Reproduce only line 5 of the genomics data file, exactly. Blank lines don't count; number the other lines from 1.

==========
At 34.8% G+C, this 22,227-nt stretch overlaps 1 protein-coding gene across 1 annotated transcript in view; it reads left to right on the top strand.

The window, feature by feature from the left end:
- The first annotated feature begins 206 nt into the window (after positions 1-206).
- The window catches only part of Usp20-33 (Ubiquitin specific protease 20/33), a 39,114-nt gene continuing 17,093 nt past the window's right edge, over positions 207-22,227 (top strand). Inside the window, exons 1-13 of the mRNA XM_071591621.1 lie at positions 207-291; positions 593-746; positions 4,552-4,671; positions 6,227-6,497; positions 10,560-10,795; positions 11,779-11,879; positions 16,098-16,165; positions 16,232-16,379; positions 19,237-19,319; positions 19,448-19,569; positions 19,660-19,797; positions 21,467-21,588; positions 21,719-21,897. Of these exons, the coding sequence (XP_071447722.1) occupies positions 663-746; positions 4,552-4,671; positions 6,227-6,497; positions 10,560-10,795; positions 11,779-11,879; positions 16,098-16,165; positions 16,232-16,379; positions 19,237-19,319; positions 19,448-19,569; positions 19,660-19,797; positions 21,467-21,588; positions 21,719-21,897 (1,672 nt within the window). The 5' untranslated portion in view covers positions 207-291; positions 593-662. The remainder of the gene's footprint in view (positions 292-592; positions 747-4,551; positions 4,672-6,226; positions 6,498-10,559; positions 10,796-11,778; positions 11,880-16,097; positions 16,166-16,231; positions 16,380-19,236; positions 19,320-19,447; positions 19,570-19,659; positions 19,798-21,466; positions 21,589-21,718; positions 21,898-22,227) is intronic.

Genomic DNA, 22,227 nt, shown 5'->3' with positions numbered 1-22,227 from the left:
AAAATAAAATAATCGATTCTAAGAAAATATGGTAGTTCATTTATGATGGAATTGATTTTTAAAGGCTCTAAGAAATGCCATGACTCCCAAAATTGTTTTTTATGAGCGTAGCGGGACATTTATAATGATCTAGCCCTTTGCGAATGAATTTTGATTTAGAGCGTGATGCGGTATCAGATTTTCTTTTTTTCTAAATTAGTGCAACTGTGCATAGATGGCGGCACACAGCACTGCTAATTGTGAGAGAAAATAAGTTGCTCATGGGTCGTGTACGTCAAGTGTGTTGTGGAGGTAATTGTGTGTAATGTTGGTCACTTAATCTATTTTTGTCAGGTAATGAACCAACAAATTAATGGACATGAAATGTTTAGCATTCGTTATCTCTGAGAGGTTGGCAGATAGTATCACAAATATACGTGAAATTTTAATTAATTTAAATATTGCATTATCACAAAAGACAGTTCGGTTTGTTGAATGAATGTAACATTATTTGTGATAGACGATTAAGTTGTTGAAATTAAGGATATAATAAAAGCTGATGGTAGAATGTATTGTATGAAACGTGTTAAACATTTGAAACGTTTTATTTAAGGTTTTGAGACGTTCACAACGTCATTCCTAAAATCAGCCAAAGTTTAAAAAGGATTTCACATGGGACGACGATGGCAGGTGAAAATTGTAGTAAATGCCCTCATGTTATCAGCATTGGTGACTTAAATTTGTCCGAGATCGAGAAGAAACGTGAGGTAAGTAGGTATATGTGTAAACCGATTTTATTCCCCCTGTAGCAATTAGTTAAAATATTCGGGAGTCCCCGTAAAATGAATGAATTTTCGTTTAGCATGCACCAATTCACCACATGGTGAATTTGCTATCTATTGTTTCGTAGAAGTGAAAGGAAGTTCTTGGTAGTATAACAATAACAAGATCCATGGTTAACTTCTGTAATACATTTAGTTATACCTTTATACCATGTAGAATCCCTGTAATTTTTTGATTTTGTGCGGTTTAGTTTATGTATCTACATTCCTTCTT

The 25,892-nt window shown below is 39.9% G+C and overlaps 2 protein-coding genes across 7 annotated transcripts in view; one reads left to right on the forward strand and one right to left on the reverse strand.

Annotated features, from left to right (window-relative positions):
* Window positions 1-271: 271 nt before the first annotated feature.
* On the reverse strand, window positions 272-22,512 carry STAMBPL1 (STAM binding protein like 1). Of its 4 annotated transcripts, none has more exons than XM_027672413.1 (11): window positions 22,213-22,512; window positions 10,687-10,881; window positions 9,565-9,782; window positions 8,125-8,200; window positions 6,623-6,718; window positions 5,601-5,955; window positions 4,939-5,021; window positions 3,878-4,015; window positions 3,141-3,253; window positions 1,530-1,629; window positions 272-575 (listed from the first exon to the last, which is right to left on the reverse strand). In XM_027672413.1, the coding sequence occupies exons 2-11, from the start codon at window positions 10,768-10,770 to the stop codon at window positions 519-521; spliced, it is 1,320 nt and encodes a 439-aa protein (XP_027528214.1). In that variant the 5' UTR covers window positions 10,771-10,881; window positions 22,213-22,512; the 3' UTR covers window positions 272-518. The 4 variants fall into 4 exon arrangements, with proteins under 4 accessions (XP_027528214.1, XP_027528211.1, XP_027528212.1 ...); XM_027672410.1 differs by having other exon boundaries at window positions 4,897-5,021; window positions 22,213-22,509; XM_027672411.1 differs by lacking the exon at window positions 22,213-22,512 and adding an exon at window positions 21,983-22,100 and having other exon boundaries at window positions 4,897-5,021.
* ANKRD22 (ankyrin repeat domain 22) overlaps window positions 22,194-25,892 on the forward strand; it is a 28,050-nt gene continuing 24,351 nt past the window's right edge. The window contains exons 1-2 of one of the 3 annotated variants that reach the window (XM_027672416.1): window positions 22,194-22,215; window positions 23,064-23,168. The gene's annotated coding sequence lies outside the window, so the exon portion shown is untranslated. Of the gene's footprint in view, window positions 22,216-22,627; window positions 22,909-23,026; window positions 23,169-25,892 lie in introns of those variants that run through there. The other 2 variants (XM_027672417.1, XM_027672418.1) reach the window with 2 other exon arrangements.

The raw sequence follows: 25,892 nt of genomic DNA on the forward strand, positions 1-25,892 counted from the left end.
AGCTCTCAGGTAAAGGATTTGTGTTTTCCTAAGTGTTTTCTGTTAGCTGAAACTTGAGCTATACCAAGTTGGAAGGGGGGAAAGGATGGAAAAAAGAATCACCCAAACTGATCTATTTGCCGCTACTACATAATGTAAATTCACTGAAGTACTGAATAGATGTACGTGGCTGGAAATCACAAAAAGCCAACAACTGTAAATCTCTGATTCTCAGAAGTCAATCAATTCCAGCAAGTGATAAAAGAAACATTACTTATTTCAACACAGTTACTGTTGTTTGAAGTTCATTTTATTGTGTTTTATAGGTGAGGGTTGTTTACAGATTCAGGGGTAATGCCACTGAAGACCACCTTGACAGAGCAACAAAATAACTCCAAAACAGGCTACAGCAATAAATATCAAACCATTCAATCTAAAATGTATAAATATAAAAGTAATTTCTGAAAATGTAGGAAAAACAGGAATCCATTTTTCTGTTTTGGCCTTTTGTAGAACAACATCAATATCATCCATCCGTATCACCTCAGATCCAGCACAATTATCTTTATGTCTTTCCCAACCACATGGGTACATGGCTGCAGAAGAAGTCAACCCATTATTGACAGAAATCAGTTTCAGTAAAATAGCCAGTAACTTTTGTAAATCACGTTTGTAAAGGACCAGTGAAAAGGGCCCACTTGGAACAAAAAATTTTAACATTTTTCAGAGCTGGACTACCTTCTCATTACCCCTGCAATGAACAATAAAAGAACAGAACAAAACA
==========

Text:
Genomic DNA, 22,227 nt, shown 5'->3' with positions numbered 1-22,227 from the left: